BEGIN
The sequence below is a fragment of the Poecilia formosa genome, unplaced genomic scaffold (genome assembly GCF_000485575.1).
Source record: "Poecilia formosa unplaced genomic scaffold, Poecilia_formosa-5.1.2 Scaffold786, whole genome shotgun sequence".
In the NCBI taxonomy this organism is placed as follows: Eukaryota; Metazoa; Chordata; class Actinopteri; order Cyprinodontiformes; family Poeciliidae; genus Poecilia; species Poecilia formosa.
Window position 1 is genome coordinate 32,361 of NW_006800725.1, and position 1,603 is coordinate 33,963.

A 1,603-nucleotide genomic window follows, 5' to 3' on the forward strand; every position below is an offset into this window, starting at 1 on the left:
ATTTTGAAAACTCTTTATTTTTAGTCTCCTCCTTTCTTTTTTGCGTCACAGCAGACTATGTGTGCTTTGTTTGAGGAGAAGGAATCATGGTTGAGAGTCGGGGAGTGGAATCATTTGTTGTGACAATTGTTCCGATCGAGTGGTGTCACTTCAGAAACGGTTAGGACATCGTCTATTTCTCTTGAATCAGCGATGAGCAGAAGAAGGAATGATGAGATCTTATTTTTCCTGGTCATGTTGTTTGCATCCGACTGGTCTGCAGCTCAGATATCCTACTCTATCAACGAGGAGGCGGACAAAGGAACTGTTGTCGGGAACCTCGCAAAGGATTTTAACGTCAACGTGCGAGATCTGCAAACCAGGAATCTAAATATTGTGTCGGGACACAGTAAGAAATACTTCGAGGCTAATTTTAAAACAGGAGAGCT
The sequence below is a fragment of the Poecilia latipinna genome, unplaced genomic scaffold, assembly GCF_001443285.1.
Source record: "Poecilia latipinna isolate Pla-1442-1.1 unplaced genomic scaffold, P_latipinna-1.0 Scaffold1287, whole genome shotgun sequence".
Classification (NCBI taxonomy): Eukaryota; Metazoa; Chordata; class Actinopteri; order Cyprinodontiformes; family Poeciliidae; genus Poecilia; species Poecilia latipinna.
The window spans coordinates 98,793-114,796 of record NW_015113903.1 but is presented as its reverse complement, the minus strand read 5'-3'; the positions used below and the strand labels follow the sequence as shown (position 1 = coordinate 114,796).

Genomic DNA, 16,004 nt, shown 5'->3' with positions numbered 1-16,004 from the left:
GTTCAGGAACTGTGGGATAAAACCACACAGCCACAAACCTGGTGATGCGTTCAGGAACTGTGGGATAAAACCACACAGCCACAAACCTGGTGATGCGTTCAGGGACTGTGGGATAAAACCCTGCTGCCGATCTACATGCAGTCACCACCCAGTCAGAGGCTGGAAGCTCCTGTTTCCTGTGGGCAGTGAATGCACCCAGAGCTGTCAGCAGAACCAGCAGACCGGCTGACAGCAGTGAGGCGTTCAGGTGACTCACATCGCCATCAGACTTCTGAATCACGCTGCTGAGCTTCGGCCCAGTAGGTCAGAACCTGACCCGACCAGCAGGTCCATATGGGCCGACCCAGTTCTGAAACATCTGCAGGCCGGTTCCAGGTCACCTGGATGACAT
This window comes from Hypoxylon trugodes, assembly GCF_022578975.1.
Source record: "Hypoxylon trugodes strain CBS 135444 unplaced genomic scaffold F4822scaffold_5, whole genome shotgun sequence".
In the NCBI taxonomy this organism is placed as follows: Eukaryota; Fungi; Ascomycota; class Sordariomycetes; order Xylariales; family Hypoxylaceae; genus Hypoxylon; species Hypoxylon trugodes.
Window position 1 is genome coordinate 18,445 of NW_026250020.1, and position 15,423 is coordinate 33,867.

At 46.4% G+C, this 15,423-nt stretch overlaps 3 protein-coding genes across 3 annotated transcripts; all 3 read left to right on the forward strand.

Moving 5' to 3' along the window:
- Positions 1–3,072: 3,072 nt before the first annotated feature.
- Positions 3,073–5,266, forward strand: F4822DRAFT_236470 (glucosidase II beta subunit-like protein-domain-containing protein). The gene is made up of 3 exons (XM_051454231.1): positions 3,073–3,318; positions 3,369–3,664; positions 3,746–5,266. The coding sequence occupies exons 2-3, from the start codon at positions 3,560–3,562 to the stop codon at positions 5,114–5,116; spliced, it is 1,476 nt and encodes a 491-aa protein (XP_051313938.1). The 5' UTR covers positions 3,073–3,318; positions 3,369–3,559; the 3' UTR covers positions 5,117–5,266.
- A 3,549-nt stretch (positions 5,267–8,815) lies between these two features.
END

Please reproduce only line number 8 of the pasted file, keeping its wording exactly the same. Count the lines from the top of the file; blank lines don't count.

Source record: "Poecilia latipinna isolate Pla-1442-1.1 unplaced genomic scaffold, P_latipinna-1.0 Scaffold1287, whole genome shotgun sequence".